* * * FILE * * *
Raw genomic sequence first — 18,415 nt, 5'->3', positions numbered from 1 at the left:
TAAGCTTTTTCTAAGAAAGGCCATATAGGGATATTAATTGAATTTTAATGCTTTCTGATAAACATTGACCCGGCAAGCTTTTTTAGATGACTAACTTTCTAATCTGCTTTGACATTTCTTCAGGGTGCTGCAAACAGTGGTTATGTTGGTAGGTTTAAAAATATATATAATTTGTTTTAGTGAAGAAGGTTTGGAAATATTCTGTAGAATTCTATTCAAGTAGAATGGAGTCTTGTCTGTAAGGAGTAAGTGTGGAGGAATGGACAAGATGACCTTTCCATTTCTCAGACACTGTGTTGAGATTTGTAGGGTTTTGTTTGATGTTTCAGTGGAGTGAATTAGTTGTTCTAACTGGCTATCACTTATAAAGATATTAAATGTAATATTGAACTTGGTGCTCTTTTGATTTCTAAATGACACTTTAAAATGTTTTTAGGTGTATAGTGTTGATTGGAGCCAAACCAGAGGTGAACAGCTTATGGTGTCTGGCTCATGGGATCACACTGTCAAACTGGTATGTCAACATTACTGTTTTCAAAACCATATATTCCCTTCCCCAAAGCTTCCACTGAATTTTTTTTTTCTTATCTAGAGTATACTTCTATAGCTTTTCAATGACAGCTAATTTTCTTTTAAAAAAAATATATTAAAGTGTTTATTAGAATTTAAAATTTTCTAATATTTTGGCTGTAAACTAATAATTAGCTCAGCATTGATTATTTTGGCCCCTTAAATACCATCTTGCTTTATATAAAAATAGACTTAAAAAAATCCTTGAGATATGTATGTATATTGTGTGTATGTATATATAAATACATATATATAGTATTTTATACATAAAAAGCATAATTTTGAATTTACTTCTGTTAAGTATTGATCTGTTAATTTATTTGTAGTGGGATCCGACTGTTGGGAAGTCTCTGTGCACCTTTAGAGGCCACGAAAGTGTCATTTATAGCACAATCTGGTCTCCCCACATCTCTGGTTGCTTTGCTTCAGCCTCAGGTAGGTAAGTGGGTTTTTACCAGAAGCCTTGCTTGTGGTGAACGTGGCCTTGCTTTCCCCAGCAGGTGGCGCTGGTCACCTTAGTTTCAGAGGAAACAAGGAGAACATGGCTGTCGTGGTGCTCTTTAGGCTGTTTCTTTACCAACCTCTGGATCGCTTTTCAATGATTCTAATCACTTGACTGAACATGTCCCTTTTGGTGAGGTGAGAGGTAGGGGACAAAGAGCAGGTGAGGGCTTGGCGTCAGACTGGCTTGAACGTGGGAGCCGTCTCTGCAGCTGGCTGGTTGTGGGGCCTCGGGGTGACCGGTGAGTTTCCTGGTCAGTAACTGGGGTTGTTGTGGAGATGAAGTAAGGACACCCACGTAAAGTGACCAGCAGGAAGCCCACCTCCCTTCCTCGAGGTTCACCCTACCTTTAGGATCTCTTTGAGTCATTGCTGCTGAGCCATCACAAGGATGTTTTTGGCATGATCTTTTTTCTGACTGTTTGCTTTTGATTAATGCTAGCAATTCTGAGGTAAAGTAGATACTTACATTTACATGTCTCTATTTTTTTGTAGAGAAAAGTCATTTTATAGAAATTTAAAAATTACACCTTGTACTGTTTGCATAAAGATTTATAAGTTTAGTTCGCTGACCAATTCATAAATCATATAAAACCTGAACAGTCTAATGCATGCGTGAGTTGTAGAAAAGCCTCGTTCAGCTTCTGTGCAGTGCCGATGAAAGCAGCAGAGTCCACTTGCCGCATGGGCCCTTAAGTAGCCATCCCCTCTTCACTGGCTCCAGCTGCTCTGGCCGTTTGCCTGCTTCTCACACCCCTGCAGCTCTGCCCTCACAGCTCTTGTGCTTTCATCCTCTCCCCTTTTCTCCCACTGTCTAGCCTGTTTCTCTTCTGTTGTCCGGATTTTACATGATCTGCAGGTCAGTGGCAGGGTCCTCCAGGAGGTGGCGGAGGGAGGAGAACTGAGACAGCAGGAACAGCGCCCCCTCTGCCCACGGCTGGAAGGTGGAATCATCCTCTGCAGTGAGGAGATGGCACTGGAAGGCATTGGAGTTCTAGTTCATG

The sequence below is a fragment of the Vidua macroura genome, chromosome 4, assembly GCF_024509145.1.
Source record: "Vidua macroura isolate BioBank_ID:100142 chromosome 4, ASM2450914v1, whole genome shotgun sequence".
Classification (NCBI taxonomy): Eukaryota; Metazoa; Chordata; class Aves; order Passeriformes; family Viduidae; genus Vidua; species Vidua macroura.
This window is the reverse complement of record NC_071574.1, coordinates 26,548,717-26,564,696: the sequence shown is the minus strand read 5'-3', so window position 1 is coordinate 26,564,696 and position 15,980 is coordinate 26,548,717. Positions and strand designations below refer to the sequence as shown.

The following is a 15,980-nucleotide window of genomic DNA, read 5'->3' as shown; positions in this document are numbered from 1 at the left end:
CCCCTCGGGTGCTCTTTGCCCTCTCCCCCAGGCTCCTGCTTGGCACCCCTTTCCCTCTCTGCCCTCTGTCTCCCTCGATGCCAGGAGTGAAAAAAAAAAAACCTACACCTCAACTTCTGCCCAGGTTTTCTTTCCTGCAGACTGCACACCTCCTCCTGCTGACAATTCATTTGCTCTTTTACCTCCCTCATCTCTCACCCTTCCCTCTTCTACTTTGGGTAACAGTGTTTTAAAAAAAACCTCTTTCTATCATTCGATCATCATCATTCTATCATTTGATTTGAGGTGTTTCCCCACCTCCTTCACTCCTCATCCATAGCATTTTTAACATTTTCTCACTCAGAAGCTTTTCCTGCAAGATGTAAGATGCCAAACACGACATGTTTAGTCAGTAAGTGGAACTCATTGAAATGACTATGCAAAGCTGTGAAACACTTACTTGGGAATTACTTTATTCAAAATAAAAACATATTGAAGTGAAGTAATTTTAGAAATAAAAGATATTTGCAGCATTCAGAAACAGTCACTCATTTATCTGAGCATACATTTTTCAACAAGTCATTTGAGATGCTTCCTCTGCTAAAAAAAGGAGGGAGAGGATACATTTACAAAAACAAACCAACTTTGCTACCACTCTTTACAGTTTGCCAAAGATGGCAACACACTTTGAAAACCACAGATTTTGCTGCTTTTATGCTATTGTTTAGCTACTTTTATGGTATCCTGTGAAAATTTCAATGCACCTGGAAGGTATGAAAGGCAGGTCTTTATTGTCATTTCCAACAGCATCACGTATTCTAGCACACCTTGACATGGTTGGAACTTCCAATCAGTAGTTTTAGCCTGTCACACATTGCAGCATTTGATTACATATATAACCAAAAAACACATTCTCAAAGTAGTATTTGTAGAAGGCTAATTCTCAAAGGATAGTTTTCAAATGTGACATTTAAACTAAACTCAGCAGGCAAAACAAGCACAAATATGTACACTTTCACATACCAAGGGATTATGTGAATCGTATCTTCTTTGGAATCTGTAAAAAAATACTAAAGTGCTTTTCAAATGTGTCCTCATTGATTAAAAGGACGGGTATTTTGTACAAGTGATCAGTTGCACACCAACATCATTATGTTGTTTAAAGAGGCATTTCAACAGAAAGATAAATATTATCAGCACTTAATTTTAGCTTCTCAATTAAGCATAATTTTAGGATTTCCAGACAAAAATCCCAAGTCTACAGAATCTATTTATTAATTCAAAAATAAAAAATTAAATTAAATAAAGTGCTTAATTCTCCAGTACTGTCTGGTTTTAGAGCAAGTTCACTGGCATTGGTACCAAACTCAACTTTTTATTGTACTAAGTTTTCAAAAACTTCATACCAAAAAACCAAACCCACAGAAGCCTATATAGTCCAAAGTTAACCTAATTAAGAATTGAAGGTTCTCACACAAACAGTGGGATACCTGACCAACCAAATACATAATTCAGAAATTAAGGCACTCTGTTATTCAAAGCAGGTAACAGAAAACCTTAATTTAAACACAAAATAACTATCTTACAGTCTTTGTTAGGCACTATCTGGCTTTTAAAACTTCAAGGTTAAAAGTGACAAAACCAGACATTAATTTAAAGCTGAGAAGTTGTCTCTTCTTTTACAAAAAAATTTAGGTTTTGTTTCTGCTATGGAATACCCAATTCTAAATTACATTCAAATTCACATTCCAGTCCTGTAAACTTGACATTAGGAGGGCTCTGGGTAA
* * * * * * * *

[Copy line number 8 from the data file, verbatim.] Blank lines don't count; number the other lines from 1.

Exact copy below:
CCCCTCGGGTGCTCTTTGCCCTCTCCCCCAGGCTCCTGCTTGGCACCCCTTTCCCTCTCTGCCCTCTGTCTCCCTCGATGCCAGGAGTGAAAAAAAAAAAACCTACACCTCAACTTCTGCCCAGGTTTTCTTTCCTGCAGACTGCACACCTCCTCCTGCTGACAATTCATTTGCTCTTTTACCTCCCTCATCTCTCACCCTTCCCTCTTCTACTTTGGGTAACAGTGTTTTAAAAAAAACCTCTTTCTATCATTCGATCATCATCATTCTATCATTTGATTTGAGGTGTTTCCCCACCTCCTTCACTCCTCATCCATAGCATTTTTAACATTTTCTCACTCAGAAGCTTTTCCTGCAAGATGTAAGATGCCAAACACGACATGTTTAGTCAGTAAGTGGAACTCATTGAAATGACTATGCAAAGCTGTGAAACACTTACTTGGGAATTACTTTATTCAAAATAAAAACATATTGAAGTGAAGTAATTTTAGAAATAAAAGATATTTGCAGCATTCAGAAACAGTCACTCATTTATCTGAGCATACATTTTTCAACAAGTCATTTGAGATGCTTCCTCTGCTAAAAAAAGGAGGGAGAGGATACATTTACAAAAACAAACCAACTTTGCTACCACTCTTTACAGTTTGCCAAAGATGGCAACACACTTTGAAAACCACAGATTTTGCTGCTTTTATGCTATTGTTTAGCTACTTTTATGGTATCCTGTGAAAATTTCAATGCACCTGGAAGGTATGAAAGGCAGGTCTTTATTGTCATTTCCAACAGCATCACGTATTCTAGCACACCTTGACATGGTTGGAACTTCCAATCAGTAGTTTTAGCCTGTCACACATTGCAGCATTTGATTACATATATAACCAAAAAACACATTCTCAAAGTAGTATTTGTAGAAGGCTAATTCTCAAAGGATAGTTTTCAAATGTGACATTTAAACTAAACTCAGCAGGCAAAACAAGCACAAATATGTACACTTTCACATACCAAGGGATTATGTGAATCGTATCTTCTTTGGAATCTGTAAAAAAATACTAAAGTGCTTTTCAAATGTGTCCTCATTGATTAAAAGGACGGGTATTTTGTACAAGTGATCAGTTGCACACCAACATCATTATGTTGTTTAAAGAGGCATTTCAACAGAAAGATAAATATTATCAGCACTTAATTTTAGCTTCTCAATTAAGCATAATTTTAGGATTTCCAGACAAAAATCCCAAGTCTACAGAATCTATTTATTAATTCAAAAATAAAAAATTAAATTAAATAAAGTGCTTAATTCTCCAGTACTGTCTGGTTTTAGAGCAAGTTCACTGGCATTGGTACCAAACTCAACTTTTTATTGTACTAAGTTTTCAAAAACTTCATACCAAAAAACCAAACCCACAGAAGCCTATATAGTCCAAAGTTAACCTAATTAAGAATTGAAGGTTCTCACACAAACAGTGGGATACCTGACCAACCAAATACATAATTCAGAAATTAAGGCACTCTGTTATTCAAAGCAGGTAACAGAAAACCTTAATTTAAACACAAAATAACTATCTTACAGTCTTTGTTAGGCACTATCTGGCTTTTAAAACTTCAAGGTTAAAAGTGACAAAACCAGACATTAATTTAAAGCTGAGAAGTTGTCTCTTCTTTTACAAAAAAATTTAGGTTTTGTTTCTGCTATGGAATACCCAATTCTAAATTACATTCAAATTCACATTCCAGTCCTGTAAACTTGACATTAGGAGGGCTCTGGGTAA